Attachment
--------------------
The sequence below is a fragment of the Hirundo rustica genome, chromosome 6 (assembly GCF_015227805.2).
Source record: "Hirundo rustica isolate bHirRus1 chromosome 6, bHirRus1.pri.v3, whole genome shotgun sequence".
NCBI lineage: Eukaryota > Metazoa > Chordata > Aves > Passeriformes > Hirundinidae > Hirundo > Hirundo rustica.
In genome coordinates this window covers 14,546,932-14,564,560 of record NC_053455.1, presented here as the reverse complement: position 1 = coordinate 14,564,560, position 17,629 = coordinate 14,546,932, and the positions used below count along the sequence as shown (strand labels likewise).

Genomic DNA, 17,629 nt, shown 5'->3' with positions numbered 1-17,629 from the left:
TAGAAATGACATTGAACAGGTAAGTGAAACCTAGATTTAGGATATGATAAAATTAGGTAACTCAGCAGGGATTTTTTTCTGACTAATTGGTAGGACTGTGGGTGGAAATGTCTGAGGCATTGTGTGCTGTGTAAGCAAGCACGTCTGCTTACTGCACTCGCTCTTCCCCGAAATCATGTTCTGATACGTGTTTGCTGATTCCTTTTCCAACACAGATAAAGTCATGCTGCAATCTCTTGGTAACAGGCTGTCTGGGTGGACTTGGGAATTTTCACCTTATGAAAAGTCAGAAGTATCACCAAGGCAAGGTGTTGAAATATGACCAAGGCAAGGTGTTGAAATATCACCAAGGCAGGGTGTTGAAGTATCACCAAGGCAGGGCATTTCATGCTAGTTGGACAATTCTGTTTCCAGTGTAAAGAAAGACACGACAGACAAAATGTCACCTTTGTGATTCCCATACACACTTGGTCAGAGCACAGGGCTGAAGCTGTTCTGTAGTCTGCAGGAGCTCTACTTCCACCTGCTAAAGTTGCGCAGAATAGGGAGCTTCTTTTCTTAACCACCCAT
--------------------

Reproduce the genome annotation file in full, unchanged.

The sequence below is a fragment of the Hirundo rustica genome, chromosome 6 (assembly GCF_015227805.2).
Source record: "Hirundo rustica isolate bHirRus1 chromosome 6, bHirRus1.pri.v3, whole genome shotgun sequence".
NCBI lineage: Eukaryota > Metazoa > Chordata > Aves > Passeriformes > Hirundinidae > Hirundo > Hirundo rustica.
In genome coordinates this window covers 14,546,932-14,564,560 of record NC_053455.1, presented here as the reverse complement: position 1 = coordinate 14,564,560, position 17,629 = coordinate 14,546,932, and the positions used below count along the sequence as shown (strand labels likewise).

Genomic DNA, 17,629 nt, shown 5'->3' with positions numbered 1-17,629 from the left:
TAGAAATGACATTGAACAGGTAAGTGAAACCTAGATTTAGGATATGATAAAATTAGGTAACTCAGCAGGGATTTTTTTCTGACTAATTGGTAGGACTGTGGGTGGAAATGTCTGAGGCATTGTGTGCTGTGTAAGCAAGCACGTCTGCTTACTGCACTCGCTCTTCCCCGAAATCATGTTCTGATACGTGTTTGCTGATTCCTTTTCCAACACAGATAAAGTCATGCTGCAATCTCTTGGTAACAGGCTGTCTGGGTGGACTTGGGAATTTTCACCTTATGAAAAGTCAGAAGTATCACCAAGGCAAGGTGTTGAAATATGACCAAGGCAAGGTGTTGAAATATCACCAAGGCAGGGTGTTGAAGTATCACCAAGGCAGGGCATTTCATGCTAGTTGGACAATTCTGTTTCCAGTGTAAAGAAAGACACGACAGACAAAATGTCACCTTTGTGATTCCCATACACACTTGGTCAGAGCACAGGGCTGAAGCTGTTCTGTAGTCTGCAGGAGCTCTACTTCCACCTGCTAAAGTTGCGCAGAATAGGGAGCTTCTTTTCTTAACCACCCAT